It is expected to attract 100,000 visitors a year, boosting the economy by £4m annually.

* As Iain told us, Cecil Balmond was one of the principal architects of “The Centre Pompidou-Metz“, a museum of modern and contemporary art located in Metz, capital of Lorraine, France. It is a branch of Pompidou arts centre of Paris, and features semi-permanent and temporary exhibitions from the large collection of the French National Museum of Modern Art, the largest European collection of 20th and 21st century arts. The museum is the largest temporary exhibition space outside Paris in France with 5,000 m2 (54,000 sq ft) divided between 3 galleries, a theatre, and an auditorium.


The Centre Pompidou-Metz – Lorraine – France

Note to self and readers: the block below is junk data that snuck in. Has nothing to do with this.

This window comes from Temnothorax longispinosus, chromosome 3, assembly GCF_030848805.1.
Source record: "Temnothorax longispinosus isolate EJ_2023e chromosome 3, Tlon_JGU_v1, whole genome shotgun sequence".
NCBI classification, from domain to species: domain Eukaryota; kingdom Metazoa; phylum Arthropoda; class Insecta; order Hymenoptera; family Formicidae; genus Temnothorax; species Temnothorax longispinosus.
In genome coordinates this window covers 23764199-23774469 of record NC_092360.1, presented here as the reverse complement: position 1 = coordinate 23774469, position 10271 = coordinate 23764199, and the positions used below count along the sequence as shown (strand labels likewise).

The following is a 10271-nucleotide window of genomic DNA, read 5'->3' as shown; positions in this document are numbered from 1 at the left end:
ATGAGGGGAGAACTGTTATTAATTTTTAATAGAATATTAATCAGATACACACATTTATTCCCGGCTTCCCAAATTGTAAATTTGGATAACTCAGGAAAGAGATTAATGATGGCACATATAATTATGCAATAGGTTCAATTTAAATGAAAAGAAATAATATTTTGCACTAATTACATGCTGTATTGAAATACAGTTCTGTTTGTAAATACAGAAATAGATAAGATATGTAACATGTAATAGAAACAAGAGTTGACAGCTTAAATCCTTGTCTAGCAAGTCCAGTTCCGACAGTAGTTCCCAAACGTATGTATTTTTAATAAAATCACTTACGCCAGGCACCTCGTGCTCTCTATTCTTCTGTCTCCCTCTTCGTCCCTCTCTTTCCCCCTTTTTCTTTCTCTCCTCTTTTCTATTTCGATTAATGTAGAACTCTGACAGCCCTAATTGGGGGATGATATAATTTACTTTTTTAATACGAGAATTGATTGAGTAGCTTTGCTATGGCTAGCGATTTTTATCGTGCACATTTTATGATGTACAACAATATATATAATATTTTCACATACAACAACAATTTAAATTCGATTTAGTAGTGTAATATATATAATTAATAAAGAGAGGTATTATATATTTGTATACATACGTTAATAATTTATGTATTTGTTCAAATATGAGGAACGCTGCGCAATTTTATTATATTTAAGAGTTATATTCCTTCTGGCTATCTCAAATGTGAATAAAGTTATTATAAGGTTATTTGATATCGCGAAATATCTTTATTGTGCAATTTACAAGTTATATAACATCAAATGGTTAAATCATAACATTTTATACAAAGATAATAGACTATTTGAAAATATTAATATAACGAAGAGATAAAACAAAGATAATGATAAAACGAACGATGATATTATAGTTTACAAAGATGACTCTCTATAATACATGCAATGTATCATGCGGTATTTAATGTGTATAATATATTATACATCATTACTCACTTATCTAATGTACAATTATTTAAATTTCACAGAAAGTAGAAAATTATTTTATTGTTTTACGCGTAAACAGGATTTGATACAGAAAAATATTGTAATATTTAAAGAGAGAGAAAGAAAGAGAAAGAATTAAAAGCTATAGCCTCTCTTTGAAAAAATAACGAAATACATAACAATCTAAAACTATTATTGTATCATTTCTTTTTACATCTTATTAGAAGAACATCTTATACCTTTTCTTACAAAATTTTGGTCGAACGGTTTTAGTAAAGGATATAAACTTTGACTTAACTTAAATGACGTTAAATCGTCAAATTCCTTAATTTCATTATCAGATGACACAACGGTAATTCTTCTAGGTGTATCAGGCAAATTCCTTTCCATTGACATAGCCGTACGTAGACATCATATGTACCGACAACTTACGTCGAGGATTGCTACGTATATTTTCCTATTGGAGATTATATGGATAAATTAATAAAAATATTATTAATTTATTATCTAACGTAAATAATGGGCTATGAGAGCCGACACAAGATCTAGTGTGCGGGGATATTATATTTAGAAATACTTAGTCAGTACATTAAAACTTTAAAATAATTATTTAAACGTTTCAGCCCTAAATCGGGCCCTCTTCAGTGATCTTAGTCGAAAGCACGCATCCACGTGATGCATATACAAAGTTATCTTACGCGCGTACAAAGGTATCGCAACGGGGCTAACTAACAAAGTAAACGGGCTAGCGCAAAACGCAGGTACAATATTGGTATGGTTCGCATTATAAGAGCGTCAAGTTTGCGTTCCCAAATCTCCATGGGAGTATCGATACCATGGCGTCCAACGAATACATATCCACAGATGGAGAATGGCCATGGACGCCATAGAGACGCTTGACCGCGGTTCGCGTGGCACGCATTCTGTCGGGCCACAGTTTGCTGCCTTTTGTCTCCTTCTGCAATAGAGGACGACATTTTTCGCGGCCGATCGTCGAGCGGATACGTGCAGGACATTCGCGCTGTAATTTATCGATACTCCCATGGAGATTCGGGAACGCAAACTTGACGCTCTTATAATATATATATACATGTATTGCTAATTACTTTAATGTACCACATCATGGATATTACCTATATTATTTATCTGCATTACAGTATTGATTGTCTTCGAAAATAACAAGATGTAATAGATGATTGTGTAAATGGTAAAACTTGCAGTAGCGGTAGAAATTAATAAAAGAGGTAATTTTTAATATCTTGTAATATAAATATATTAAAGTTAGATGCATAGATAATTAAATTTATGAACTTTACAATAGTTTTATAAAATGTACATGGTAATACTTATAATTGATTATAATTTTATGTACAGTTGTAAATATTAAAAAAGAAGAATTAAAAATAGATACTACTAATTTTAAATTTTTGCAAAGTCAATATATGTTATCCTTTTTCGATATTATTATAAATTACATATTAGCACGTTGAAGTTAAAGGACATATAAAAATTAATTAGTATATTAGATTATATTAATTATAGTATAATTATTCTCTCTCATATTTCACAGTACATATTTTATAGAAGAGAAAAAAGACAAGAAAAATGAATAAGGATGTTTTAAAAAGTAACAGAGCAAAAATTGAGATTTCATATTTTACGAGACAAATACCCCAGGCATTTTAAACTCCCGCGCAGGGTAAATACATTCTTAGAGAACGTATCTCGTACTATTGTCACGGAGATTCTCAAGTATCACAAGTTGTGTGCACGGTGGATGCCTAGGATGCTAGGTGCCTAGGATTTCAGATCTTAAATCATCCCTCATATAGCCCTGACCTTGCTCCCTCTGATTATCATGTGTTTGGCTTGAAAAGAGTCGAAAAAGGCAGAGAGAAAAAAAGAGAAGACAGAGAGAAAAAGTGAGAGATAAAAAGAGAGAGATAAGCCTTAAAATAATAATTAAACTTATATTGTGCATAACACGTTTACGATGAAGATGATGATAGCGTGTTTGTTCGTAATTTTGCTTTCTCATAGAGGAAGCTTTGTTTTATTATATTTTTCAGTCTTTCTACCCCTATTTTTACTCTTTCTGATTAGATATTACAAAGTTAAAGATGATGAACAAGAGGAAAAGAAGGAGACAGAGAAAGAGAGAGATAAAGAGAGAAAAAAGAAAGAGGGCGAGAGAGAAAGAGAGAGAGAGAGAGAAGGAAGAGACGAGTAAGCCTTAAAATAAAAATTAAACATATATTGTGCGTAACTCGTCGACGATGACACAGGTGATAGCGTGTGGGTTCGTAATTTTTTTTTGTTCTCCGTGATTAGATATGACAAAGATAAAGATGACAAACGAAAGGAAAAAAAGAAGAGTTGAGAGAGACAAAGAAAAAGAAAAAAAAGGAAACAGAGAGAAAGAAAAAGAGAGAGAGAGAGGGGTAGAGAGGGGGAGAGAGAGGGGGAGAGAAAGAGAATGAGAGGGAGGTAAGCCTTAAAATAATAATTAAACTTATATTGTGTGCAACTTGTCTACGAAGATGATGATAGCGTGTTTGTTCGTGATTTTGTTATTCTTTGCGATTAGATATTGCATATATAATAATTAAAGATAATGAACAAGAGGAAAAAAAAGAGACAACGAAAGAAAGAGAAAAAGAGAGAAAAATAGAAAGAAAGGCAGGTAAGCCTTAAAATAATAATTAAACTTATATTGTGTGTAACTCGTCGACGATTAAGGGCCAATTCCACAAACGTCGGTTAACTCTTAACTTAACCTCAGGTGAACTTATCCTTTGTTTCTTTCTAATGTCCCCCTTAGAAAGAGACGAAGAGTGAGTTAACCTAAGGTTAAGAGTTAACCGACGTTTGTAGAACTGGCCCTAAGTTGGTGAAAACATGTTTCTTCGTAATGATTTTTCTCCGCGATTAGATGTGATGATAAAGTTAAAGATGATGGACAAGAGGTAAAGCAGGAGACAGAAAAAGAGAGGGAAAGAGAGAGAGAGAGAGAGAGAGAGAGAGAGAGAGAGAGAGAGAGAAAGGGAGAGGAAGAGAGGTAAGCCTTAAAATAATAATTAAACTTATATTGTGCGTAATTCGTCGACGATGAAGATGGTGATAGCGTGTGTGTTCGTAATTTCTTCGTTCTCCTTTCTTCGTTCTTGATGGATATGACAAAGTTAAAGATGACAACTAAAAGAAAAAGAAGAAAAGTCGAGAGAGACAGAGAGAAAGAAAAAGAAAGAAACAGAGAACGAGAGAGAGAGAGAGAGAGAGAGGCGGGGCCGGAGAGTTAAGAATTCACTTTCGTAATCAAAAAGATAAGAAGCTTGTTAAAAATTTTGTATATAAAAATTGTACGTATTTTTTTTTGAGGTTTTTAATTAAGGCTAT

Names tell stories.

Often they are the oldest words we use and inside them sound the faint echoes of a long and distant past.

The names of places sometimes remember who we were and how we used to see the world.

They can also chart changes and come to represent the cultural deposit of forgotten victories, political decisions based on the exercise of an ancient powar by groups which were dominant at various periods in our history. Scotland, England and Wales all came about in that way.

(Before Scotland – Alistair Moffat- Thames & Hudson 2005)

 ‘Caledonian Forest’, ‘Caledonian Hotel’, ‘Caledonian MacBrayne’, ‘Glasgow Caledonian University’, ‘Caledonian Railway’, “The Caledonian Sleeper’, Inverness Caledonian Thistle F.CBella Caledonia… the popularity of the name “Caledonia” is reflected in the great number of Scottish institutions, cultural centres, sports clubs, pubs, companies which use this very evocative word to name themselves,  not to mention the parents who give it to their babies!